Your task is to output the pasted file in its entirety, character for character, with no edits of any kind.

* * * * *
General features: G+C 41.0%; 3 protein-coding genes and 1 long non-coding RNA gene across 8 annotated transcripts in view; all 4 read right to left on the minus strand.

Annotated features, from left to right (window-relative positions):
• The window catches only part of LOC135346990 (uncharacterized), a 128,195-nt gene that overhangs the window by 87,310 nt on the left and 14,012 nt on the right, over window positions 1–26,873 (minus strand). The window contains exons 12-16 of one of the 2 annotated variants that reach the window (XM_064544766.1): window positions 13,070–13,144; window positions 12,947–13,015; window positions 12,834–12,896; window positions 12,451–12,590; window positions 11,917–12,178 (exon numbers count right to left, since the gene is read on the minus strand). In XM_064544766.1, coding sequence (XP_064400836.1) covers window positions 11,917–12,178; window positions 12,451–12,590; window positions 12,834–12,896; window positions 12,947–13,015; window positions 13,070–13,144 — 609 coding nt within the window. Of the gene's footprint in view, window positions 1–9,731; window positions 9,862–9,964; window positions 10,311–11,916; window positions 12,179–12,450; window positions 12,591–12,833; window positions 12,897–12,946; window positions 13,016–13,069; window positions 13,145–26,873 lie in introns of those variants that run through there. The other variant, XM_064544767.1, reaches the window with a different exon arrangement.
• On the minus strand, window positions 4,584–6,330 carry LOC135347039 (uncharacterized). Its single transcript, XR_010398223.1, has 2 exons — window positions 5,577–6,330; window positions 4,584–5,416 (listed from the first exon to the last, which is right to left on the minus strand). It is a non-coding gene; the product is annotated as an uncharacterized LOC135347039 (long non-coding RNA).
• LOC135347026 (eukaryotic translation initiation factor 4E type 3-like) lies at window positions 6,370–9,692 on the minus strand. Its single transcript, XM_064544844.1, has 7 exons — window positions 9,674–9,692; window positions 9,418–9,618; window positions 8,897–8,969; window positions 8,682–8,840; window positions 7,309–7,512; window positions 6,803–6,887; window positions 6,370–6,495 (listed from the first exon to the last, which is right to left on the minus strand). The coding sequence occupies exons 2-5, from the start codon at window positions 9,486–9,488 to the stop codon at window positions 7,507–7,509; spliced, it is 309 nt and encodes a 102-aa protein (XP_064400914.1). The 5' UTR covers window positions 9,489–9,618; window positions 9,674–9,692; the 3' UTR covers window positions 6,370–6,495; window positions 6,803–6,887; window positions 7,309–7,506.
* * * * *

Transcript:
General features: G+C 41.0%; 3 protein-coding genes and 1 long non-coding RNA gene across 8 annotated transcripts in view; all 4 read right to left on the minus strand.

Annotated features, from left to right (window-relative positions):
• The window catches only part of LOC135346990 (uncharacterized), a 128,195-nt gene that overhangs the window by 87,310 nt on the left and 14,012 nt on the right, over window positions 1–26,873 (minus strand). The window contains exons 12-16 of one of the 2 annotated variants that reach the window (XM_064544766.1): window positions 13,070–13,144; window positions 12,947–13,015; window positions 12,834–12,896; window positions 12,451–12,590; window positions 11,917–12,178 (exon numbers count right to left, since the gene is read on the minus strand). In XM_064544766.1, coding sequence (XP_064400836.1) covers window positions 11,917–12,178; window positions 12,451–12,590; window positions 12,834–12,896; window positions 12,947–13,015; window positions 13,070–13,144 — 609 coding nt within the window. Of the gene's footprint in view, window positions 1–9,731; window positions 9,862–9,964; window positions 10,311–11,916; window positions 12,179–12,450; window positions 12,591–12,833; window positions 12,897–12,946; window positions 13,016–13,069; window positions 13,145–26,873 lie in introns of those variants that run through there. The other variant, XM_064544767.1, reaches the window with a different exon arrangement.
• On the minus strand, window positions 4,584–6,330 carry LOC135347039 (uncharacterized). Its single transcript, XR_010398223.1, has 2 exons — window positions 5,577–6,330; window positions 4,584–5,416 (listed from the first exon to the last, which is right to left on the minus strand). It is a non-coding gene; the product is annotated as an uncharacterized LOC135347039 (long non-coding RNA).
• LOC135347026 (eukaryotic translation initiation factor 4E type 3-like) lies at window positions 6,370–9,692 on the minus strand. Its single transcript, XM_064544844.1, has 7 exons — window positions 9,674–9,692; window positions 9,418–9,618; window positions 8,897–8,969; window positions 8,682–8,840; window positions 7,309–7,512; window positions 6,803–6,887; window positions 6,370–6,495 (listed from the first exon to the last, which is right to left on the minus strand). The coding sequence occupies exons 2-5, from the start codon at window positions 9,486–9,488 to the stop codon at window positions 7,507–7,509; spliced, it is 309 nt and encodes a 102-aa protein (XP_064400914.1). The 5' UTR covers window positions 9,489–9,618; window positions 9,674–9,692; the 3' UTR covers window positions 6,370–6,495; window positions 6,803–6,887; window positions 7,309–7,506.